Since the Reformation, censorship had been deeply embedded in Catholic life. A Catholic writing on theological topics was required to submit his or her books for scrutiny to an official censor who might in time grant a declaration of nihil obstat (Latin for “without error”), which would clear the way for the local bishop to give the book his imprimatur (“let it be printed”). For a Trappist author, the process was still more complex, involving prior approbation by censors within the order before the monk’s abbot gave permission for the book to be forwarded to the bishop for final approval. For the Trappists, it was not enough that a book or article be free of theological error; the topic also had to be deemed suitable for a Trappist to address. “The abbots-general in the fifties and sixties kept an eagle eye on Merton’s writings,” one older Trappist told me. “Their view was that prayer and weeping, not social commentary, were the province of monks.”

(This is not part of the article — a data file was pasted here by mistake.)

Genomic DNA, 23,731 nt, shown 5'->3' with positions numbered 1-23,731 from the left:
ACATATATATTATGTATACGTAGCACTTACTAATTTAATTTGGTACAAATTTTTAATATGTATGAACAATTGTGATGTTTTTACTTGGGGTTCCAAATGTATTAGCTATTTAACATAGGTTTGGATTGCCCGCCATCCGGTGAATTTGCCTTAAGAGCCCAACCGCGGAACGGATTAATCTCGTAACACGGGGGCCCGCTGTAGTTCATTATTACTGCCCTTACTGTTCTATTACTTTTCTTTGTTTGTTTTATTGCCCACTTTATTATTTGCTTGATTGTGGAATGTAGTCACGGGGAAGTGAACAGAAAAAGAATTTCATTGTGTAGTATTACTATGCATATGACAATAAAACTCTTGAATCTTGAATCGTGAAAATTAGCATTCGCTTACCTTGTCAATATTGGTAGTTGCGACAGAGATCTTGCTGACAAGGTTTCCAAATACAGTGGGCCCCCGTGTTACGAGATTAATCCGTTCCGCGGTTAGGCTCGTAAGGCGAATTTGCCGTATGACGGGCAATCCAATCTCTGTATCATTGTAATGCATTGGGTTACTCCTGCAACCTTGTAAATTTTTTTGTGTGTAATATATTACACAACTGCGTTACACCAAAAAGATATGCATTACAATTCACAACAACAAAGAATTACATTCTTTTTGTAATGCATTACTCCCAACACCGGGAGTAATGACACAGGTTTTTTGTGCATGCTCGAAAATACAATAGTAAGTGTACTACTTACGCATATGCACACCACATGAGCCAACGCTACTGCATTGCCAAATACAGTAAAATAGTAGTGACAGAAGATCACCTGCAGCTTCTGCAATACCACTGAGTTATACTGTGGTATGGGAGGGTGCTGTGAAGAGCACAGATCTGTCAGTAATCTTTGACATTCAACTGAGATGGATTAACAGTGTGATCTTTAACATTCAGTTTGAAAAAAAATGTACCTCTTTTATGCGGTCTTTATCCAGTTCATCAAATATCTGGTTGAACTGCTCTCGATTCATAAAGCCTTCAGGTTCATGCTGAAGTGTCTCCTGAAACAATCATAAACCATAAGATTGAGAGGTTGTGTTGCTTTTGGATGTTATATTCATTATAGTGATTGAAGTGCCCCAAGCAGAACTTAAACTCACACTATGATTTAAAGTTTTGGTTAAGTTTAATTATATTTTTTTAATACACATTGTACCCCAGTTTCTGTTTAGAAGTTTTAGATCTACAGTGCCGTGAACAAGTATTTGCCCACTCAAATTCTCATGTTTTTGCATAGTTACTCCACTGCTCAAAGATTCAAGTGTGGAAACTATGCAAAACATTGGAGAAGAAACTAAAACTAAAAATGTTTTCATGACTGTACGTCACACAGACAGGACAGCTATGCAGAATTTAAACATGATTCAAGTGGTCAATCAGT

It became increasingly difficult for Merton to get his war-and-peace-related articles into print as some of the monks appointed as censors considered Merton’s views on war inappropriate if not outrageous. There is a document in the archive of the Thomas Merton Center in Louisville that gives a sense of the opposition Merton was facing within his own order after October 1961. Here we have an unnamed abbot of another American Trappist community writing to the Abbot General in Rome, Dom Gabriel Sortais, warning him of the scandal being caused by Merton’s anti-war writings:
There is one further matter, Reverend Father, which I hesitate to speak of but which I feel I should. We have, in the United States, a weekly paper [in fact monthly] called “The Catholic Worker.” This is a very radical paper, which some Americans believe is a tool of the Communists. Fr. Louis (under the name Thomas Merton) has been writing for it frequently…. The name “Thomas Merton” is almost synonymous in America with “Trappist.” Thus quite a number of people believe that he is expressing the Trappist outlook…